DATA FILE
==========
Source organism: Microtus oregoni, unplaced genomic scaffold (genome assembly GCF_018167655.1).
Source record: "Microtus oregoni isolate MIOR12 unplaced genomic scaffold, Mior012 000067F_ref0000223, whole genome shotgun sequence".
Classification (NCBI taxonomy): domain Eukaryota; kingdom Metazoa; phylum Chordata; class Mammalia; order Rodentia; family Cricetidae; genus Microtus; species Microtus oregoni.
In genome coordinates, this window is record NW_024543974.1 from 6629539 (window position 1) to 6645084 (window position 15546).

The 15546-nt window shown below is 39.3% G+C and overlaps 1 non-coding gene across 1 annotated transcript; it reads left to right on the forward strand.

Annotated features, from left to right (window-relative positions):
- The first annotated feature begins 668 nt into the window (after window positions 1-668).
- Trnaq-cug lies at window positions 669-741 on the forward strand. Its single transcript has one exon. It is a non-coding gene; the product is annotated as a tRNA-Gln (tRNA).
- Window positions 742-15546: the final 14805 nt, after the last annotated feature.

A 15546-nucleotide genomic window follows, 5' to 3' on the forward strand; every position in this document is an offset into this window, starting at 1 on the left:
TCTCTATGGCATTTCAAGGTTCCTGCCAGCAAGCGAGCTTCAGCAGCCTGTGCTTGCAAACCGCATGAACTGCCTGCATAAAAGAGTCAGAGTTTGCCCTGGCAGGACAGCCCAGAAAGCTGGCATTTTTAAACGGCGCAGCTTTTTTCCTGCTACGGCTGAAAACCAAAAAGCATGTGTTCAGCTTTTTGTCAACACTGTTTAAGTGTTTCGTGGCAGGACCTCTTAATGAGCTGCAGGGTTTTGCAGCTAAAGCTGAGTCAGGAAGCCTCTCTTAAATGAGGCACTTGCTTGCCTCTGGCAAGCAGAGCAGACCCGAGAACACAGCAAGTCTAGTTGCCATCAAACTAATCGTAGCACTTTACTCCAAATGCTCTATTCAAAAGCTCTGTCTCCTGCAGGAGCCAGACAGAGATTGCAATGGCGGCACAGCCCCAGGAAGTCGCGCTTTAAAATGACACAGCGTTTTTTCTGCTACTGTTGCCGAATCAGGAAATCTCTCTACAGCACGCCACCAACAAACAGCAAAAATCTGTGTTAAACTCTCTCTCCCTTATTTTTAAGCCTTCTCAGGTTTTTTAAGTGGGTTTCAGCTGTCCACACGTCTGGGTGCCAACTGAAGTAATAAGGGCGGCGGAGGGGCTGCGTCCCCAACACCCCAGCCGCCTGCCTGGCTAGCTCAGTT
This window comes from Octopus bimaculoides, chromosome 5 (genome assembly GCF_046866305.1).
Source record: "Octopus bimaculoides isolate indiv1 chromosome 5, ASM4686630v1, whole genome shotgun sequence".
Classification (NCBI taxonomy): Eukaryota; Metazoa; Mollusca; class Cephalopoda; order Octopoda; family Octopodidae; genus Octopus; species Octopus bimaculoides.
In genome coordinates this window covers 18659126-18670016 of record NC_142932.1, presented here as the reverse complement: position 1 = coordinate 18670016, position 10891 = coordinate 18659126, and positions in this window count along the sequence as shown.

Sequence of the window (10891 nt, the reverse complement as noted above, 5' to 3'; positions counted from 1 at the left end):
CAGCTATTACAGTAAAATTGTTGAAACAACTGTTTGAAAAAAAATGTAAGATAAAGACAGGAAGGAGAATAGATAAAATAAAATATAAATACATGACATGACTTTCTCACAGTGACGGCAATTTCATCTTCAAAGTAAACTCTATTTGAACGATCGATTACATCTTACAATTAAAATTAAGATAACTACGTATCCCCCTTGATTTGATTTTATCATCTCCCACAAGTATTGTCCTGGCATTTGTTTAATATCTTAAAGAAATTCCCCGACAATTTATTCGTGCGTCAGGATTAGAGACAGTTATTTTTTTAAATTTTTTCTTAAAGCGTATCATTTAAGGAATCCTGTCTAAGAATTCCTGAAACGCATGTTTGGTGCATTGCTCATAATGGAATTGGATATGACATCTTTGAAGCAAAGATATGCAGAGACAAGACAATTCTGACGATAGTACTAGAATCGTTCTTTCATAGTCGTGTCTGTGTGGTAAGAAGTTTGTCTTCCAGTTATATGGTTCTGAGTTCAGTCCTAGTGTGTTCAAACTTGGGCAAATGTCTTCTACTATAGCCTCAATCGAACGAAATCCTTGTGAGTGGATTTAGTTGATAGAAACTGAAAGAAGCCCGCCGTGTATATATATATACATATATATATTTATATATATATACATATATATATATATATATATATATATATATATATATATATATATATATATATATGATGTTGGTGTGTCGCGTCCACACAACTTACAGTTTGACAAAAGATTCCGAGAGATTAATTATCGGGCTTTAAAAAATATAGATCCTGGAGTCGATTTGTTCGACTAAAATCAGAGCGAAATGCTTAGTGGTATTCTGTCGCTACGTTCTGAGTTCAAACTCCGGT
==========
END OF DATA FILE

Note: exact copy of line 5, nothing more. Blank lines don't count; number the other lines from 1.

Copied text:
The 15546-nt window shown below is 39.3% G+C and overlaps 1 non-coding gene across 1 annotated transcript; it reads left to right on the forward strand.